The law specifically says that school districts shall not include teacher pay when they measure spending for purposes of comparability. This committee has debated several times whether or not teacher pay should be excluded. . . . Ultimately the United States Congress made two decisions about this issue, as reflected in the law we passed: First, we chose not to change the comparability language in law, so the law still says teacher pay shall not be included: Second, we added a requirement that school districts report publicly the amount they are spending on each student, including teacher salaries, so that parents and teachers know how much money is being spent . . . The law that the president signed in December didn't do one thing to change the law that teacher salaries not be included. But here's what your department did on April 1 — you tried to do what Congress wouldn't do in Comparability by regulating another separate provision in the law. In a negotiated rulemaking session, your department proposed a rule that would do exactly what the law says it shall not do—that is, force districts to include teacher salaries in how they measure their state and local spending and require that state and local spending in Title I schools be at least equal to the average spent in non-Title I schools. If your proposed rule were adopted, it would: Require a complete, costly overhaul of almost all the State and local finance systems in the country Require forcing teachers to transfer to new schools Require states and school districts to move back to the burdensome practice of detailing every individual cost on which they spend money to provide a basic educational program to all students, which is exactly what we were trying to free states and districts from under this law. According to the Council of Great City Schools, it would cost $3.9 billion just for their 69 urban school systems to eliminate the differences in spending between schools. But I'm not interested in debating today whether what you've proposed is a good idea or a bad one — the plain fact of the matter is that the law specifically says you cannot do it. Not only is what you're doing against the law, the way you're trying to do it is against another provision in the law. To accomplish your goals on comparability, you are using the so-called "supplement not supplant" provision that is supposed to keep local school districts from using federal Title I dollars as a replacement for state and local dollars in low-income schools. According to a Politico story published on December 18, the former Secretary of Education said: "Candidly, our lawyers are much smarter than many of the folks who were working on this bill." We in Congress were smart enough to anticipate your lawyers' attempts to rewrite the law. So we included specific prohibitions in the "supplement not supplant" provision that would prohibit you from doing the very thing you have proposed. Section 1118(b)(4), says "Nothing in this section shall be construed to authorize or permit the Secretary to prescribe the specific methodology a local educational agency uses to allocate State and local funds to each school receiving assistance under this part."; and Section 1605, says "Nothing in this title shall be construed to mandate equalized spending per pupil for a State, local educational agency, or school."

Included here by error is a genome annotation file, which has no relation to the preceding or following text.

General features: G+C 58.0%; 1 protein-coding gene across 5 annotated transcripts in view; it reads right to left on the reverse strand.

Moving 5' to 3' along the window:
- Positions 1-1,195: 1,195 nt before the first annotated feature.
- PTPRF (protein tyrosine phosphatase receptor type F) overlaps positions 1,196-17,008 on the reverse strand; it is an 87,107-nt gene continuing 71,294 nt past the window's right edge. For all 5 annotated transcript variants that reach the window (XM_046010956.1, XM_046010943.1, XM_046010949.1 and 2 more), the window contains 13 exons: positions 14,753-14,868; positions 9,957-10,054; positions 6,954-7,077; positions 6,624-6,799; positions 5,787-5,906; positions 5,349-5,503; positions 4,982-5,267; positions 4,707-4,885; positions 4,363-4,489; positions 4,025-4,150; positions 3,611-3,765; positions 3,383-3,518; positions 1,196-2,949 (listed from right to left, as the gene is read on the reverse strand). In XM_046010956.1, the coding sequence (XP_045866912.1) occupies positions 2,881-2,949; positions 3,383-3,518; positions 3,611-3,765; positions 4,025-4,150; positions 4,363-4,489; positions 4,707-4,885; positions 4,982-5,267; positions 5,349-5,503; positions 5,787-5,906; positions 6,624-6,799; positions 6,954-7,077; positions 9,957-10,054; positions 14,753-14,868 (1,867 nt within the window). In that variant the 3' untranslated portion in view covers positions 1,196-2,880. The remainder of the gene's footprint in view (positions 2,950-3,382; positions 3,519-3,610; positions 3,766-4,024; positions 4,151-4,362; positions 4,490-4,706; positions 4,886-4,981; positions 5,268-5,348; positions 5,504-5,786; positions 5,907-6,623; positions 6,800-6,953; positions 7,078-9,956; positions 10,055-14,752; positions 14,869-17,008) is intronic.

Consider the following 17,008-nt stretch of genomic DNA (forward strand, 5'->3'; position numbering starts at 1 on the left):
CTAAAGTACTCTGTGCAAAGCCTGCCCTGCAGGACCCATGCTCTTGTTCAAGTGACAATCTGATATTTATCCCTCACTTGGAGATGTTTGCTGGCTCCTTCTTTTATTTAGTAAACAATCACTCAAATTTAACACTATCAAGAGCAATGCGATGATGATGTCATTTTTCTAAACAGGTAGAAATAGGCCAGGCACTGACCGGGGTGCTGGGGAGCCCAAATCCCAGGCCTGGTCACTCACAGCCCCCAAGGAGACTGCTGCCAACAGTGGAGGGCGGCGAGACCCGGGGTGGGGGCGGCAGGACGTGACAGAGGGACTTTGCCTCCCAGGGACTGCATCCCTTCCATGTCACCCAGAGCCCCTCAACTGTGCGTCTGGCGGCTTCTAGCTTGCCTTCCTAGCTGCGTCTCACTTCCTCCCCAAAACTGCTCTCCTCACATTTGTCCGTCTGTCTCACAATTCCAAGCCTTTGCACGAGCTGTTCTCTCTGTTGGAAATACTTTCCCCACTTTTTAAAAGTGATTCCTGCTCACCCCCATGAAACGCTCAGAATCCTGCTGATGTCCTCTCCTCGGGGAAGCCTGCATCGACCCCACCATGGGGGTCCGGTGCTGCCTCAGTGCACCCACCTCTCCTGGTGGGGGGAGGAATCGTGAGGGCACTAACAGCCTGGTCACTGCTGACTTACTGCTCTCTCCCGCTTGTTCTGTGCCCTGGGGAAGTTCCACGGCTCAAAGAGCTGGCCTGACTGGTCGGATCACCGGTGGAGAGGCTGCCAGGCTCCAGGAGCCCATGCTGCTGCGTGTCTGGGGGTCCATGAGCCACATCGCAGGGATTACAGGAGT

Thus far, King has seemed unimpressed by Alexander’s concern. And why should King care? Why should anyone expect him to swallow his passion and abide by the law, when he believes the law has it wrong? Well, let’s put it this way. If Donald Trump or Ted Cruz happened to be our next president, and you’d be fine with their appointees making up the law based on their sense of what’s right and wrong, then I guess you’re free to cheer King on as he does the same. It means throwing in the towel on the whole “rule of law” thing, but at least you’re consistent. However, if you think you might be bothered by a Trump or Cruz appointee taking that path, you might think twice about the safeguards provided by the expectation that bureaucrats are obliged to respect the law.
One other thing. President Obama and a lot of well-intentioned education advocates have bemoaned how hard it is to pass education legislation. (I’m not one of them—I think gridlock can serve a very useful purpose.) But, if you’d like to see education legislation get done, it requires a lot of trust. It requires trust between the parties to the negotiation, and trust that the law will be executed pretty much as it was negotiated. Otherwise, all those careful agreements turn out to be worthless. If King continues trying to blatantly trample on explicit statutory prohibitions, no one should be surprised by the negative consequences—or if Secretary of Education Dr. Ben Carson decides that what’s good for the goose is good for the gander.
The opinions expressed in Rick Hess Straight Up are strictly those of the author(s) and do not reflect the opinions or endorsement of Editorial Projects in Education, or any of its publications.